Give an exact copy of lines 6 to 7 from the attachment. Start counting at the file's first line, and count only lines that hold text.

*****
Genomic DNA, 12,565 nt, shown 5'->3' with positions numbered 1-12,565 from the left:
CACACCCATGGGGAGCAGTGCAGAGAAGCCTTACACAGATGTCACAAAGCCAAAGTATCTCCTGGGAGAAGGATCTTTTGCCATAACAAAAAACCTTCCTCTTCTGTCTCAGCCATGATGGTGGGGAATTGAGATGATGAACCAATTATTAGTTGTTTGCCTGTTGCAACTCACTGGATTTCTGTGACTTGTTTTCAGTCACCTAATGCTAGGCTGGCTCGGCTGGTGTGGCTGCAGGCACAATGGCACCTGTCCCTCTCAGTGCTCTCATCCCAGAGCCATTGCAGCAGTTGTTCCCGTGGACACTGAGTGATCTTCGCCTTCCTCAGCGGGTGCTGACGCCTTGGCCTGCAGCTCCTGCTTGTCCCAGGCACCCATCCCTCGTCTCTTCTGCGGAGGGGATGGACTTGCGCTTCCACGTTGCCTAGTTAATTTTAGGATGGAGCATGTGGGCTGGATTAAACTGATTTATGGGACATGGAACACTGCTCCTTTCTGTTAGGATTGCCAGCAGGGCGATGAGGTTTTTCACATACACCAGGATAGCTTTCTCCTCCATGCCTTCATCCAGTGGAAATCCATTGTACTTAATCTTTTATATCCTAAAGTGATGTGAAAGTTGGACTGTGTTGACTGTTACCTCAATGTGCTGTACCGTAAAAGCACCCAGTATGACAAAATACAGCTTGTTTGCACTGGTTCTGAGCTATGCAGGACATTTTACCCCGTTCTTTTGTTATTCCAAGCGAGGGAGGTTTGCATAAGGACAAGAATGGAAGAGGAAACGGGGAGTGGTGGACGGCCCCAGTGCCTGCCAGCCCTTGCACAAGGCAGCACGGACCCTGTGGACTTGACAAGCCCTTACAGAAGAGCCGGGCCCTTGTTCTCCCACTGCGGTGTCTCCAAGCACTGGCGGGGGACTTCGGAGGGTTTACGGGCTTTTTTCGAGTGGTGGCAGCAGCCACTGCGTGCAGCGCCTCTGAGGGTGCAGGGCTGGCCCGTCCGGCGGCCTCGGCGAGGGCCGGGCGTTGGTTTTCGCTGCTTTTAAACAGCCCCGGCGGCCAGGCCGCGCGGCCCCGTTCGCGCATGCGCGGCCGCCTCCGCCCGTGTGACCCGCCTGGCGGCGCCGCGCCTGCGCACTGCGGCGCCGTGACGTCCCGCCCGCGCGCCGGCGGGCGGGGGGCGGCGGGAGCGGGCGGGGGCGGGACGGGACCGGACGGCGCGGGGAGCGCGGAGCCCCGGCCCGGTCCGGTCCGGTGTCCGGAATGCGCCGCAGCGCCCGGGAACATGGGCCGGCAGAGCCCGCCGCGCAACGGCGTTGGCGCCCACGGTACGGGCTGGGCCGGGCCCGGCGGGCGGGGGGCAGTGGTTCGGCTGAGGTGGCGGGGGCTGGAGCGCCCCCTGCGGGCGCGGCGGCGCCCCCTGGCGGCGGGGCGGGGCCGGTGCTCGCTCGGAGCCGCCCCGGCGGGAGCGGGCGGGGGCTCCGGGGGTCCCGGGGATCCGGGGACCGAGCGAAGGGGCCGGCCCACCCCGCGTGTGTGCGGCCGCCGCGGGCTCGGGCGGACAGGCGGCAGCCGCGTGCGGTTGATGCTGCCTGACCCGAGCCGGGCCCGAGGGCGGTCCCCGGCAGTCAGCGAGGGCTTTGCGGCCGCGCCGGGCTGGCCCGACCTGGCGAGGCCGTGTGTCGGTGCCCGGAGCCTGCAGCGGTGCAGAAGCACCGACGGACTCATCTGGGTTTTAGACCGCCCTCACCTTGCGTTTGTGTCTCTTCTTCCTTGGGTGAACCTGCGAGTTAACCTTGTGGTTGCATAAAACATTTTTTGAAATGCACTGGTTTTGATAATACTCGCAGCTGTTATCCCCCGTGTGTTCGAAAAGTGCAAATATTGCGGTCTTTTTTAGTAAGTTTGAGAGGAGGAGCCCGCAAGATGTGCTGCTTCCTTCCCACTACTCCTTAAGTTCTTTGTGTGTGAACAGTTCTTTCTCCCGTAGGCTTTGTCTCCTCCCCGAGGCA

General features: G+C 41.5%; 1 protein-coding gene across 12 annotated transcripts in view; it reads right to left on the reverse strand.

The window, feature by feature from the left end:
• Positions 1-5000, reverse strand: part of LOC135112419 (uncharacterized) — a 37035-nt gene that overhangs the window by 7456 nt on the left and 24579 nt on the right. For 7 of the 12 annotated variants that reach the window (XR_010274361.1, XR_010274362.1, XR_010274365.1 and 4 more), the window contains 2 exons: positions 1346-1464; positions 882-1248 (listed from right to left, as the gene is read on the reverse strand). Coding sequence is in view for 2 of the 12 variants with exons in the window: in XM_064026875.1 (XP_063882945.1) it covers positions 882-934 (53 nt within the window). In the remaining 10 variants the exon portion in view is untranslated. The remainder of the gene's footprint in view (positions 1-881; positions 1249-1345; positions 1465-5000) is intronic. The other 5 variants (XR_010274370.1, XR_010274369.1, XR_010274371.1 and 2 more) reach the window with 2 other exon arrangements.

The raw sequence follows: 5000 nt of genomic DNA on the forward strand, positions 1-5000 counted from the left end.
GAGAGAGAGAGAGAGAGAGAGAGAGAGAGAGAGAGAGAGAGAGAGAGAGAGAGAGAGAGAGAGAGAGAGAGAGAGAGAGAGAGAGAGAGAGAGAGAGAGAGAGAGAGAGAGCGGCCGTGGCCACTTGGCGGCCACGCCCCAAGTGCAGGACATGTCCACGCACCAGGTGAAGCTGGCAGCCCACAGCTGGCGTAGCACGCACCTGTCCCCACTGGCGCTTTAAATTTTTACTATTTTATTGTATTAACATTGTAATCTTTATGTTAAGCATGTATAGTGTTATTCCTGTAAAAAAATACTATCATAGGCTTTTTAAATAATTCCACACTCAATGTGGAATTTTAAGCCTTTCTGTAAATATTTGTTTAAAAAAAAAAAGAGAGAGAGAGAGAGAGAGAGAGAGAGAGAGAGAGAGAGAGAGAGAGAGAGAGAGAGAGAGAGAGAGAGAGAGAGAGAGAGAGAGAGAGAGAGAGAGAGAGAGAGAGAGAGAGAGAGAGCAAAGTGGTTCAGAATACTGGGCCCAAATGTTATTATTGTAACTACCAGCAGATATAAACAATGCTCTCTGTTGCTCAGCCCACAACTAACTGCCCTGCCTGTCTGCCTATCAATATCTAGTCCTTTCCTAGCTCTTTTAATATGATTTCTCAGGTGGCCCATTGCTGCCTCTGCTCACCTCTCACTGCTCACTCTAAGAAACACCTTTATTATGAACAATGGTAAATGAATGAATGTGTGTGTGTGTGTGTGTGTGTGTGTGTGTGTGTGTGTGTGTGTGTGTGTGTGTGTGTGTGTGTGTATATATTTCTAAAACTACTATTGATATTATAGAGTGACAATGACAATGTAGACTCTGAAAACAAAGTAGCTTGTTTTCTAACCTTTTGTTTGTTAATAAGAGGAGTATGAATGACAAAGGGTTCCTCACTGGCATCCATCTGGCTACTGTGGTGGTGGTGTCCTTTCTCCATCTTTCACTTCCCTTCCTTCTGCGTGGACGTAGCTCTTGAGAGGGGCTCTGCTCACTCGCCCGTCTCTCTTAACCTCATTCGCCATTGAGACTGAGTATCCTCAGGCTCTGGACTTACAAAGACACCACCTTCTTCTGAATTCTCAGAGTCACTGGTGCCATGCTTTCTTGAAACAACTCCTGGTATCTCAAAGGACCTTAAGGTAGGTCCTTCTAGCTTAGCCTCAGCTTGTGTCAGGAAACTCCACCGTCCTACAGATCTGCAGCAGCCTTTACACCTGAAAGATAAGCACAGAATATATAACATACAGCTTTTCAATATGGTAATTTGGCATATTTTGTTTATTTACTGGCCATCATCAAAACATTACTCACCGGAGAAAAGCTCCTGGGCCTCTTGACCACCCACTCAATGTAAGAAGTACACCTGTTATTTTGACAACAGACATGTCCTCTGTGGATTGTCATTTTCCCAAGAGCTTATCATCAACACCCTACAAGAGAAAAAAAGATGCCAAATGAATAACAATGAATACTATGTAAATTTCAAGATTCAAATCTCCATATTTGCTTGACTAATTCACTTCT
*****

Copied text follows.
The raw sequence follows: 5000 nt of genomic DNA on the forward strand, positions 1-5000 counted from the left end.
GAGAGAGAGAGAGAGAGAGAGAGAGAGAGAGAGAGAGAGAGAGAGAGAGAGAGAGAGAGAGAGAGAGAGAGAGAGAGAGAGAGAGAGAGAGAGAGAGAGAGAGAGAGAGAGCGGCCGTGGCCACTTGGCGGCCACGCCCCAAGTGCAGGACATGTCCACGCACCAGGTGAAGCTGGCAGCCCACAGCTGGCGTAGCACGCACCTGTCCCCACTGGCGCTTTAAATTTTTACTATTTTATTGTATTAACATTGTAATCTTTATGTTAAGCATGTATAGTGTTATTCCTGTAAAAAAATACTATCATAGGCTTTTTAAATAATTCCACACTCAATGTGGAATTTTAAGCCTTTCTGTAAATATTTGTTTAAAAAAAAAAAGAGAGAGAGAGAGAGAGAGAGAGAGAGAGAGAGAGAGAGAGAGAGAGAGAGAGAGAGAGAGAGAGAGAGAGAGAGAGAGAGAGAGAGAGAGAGAGAGAGAGAGAGAGAGAGAGAGAGAGCAAAGTGGTTCAGAATACTGGGCCCAAATGTTATTATTGTAACTACCAGCAGATATAAACAATGCTCTCTGTTGCTCAGCCCACAACTAACTGCCCTGCCTGTCTGCCTATCAATATCTAGTCCTTTCCTAGCTCTTTTAATATGATTTCTCAGGTGGCCCATTGCTGCCTCTGCTCACCTCTCACTGCTCACTCTAAGAAACACCTTTATTATGAACAATGGTAAATGAATGAATGTGTGTGTGTGTGTGTGTGTGTGTGTGTGTGTGTGTGTGTGTGTGTGTGTGTGTGTGTGTGTGTGTATATATTTCTAAAACTACTATTGATATTATAGAGTGACAATGACAATGTAGACTCTGAAAACAAAGTAGCTTGTTTTCTAACCTTTTGTTTGTTAATAAGAGGAGTATGAATGACAAAGGGTTCCTCACTGGCATCCATCTGGCTACTGTGGTGGTGGTGTCCTTTCTCCATCTTTCACTTCCCTTCCTTCTGCGTGGACGTAGCTCTTGAGAGGGGCTCTGCTCACTCGCCCGTCTCTCTTAACCTCATTCGCCATTGAGACTGAGTATCCTCAGGCTCTGGACTTACAAAGACACCACCTTCTTCTGAATTCTCAGAGTCACTGGTGCCATGCTTTCTTGAAACAACTCCTGGTATCTCAAAGGACCTTAAGGTAGGTCCTTCTAGCTTAGCCTCAGCTTGTGTCAGGAAACTCCACCGTCCTACAGATCTGCAGCAGCCTTTACACCTGAAAGATAAGCACAGAATATATAACATACAGCTTTTCAATATGGTAATTTGGCATATTTTGTTTATTTACTGGCCATCATCAAAACATTACTCACCGGAGAAAAGCTCCTGGGCCTCTTGACCACCCACTCAATGTAAGAAGTACACCTGTTATTTTGACAACAGACATGTCCTCTGTGGATTGTCATTTTCCCAAGAGCTTATCATCAACACCCTACAAGAGAAAAAAAGATGCCAAATGAATAACAATGAATACTATGTAAATTTCAAGATTCAAATCTCCATATTTGCTTGACTAATTCACTTCT